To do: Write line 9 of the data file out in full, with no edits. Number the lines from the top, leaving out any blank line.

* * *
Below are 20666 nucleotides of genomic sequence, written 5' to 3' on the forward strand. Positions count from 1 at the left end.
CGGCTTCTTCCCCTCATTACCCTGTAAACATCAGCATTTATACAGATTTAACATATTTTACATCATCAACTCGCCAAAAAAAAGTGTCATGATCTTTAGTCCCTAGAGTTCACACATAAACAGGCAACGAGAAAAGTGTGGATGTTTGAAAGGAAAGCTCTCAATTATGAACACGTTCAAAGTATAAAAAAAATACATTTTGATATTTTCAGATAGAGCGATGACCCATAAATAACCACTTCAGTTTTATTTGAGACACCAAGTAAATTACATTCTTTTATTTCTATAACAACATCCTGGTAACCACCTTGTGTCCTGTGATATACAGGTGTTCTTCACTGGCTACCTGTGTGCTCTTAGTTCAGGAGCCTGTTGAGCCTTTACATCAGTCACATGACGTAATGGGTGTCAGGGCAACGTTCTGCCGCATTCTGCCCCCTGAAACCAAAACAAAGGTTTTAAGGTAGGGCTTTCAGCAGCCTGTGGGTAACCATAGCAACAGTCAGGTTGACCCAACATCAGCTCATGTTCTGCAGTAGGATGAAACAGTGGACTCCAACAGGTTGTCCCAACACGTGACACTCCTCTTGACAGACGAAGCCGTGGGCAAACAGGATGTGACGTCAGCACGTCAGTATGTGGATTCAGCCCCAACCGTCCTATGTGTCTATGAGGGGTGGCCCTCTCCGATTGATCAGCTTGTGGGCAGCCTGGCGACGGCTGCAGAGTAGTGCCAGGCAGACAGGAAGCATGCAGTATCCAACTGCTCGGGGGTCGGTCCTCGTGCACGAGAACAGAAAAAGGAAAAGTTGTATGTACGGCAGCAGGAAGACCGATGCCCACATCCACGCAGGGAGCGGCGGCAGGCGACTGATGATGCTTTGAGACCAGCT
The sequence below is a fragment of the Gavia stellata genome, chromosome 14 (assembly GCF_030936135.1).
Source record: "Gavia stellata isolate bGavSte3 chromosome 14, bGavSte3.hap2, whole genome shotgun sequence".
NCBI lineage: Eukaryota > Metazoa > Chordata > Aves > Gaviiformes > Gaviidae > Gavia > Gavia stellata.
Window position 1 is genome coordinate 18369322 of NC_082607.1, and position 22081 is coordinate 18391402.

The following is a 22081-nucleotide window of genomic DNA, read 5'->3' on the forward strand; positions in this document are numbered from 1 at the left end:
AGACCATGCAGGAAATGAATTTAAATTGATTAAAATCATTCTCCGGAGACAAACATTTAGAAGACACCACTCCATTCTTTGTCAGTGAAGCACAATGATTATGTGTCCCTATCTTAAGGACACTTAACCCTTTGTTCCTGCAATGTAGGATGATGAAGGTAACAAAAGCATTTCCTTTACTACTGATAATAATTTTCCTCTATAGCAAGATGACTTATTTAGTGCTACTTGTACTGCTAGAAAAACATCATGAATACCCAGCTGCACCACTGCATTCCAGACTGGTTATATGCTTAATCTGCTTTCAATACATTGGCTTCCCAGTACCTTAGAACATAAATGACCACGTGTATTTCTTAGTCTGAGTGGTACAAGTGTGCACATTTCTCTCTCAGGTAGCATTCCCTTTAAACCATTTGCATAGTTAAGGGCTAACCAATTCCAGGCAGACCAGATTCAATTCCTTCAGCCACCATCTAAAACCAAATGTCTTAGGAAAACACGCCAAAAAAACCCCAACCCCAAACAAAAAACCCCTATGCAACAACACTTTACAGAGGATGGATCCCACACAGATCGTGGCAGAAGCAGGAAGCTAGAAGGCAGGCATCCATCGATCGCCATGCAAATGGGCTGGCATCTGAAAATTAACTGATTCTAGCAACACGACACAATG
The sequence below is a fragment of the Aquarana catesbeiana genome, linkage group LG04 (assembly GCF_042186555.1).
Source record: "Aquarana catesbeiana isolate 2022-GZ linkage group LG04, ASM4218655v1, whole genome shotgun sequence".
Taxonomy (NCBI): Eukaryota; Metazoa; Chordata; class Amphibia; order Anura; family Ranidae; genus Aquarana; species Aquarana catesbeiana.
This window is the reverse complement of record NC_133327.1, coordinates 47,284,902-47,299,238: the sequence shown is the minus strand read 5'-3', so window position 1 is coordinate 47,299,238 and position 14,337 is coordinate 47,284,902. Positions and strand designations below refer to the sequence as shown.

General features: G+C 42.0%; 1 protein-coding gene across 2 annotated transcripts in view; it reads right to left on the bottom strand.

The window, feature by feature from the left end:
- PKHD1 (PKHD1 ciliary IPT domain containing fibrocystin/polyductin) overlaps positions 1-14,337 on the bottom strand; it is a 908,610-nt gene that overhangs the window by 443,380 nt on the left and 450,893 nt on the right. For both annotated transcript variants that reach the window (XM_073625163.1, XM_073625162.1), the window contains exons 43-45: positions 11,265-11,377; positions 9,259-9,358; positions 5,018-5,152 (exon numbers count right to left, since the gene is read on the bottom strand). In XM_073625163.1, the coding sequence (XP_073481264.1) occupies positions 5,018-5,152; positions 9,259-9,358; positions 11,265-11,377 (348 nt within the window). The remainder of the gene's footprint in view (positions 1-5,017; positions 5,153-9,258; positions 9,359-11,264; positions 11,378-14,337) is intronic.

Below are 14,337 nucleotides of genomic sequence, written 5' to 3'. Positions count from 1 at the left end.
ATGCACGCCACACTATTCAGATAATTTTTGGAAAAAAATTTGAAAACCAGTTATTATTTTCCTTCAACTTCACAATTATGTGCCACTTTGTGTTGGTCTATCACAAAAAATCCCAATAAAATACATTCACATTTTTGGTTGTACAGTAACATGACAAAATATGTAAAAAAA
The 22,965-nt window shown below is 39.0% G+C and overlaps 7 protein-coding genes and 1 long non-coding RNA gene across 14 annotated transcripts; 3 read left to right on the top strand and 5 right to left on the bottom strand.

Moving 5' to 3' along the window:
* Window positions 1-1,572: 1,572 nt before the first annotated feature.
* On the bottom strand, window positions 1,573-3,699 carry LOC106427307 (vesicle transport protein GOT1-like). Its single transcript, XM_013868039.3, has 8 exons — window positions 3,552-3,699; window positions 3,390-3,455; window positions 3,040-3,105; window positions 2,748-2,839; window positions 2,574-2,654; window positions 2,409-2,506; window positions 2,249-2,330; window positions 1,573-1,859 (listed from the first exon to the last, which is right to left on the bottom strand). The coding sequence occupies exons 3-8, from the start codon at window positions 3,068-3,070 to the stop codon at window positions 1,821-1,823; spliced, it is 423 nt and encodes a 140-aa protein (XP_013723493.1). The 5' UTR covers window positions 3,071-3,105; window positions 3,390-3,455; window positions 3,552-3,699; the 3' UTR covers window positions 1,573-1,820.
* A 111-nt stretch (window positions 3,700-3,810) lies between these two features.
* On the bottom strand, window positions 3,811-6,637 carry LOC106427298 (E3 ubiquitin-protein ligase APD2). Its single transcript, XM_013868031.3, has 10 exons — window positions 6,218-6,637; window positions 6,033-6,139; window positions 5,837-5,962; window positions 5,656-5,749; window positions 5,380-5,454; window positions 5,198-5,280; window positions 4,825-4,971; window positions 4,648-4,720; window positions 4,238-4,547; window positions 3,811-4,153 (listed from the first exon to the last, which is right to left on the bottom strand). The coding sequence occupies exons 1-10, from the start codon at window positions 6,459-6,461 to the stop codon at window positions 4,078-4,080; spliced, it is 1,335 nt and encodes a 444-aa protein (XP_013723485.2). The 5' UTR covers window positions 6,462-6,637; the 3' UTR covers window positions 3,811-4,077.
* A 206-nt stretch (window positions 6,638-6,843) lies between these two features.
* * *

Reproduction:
The sequence below is a fragment of the Aquarana catesbeiana genome, linkage group LG04 (assembly GCF_042186555.1).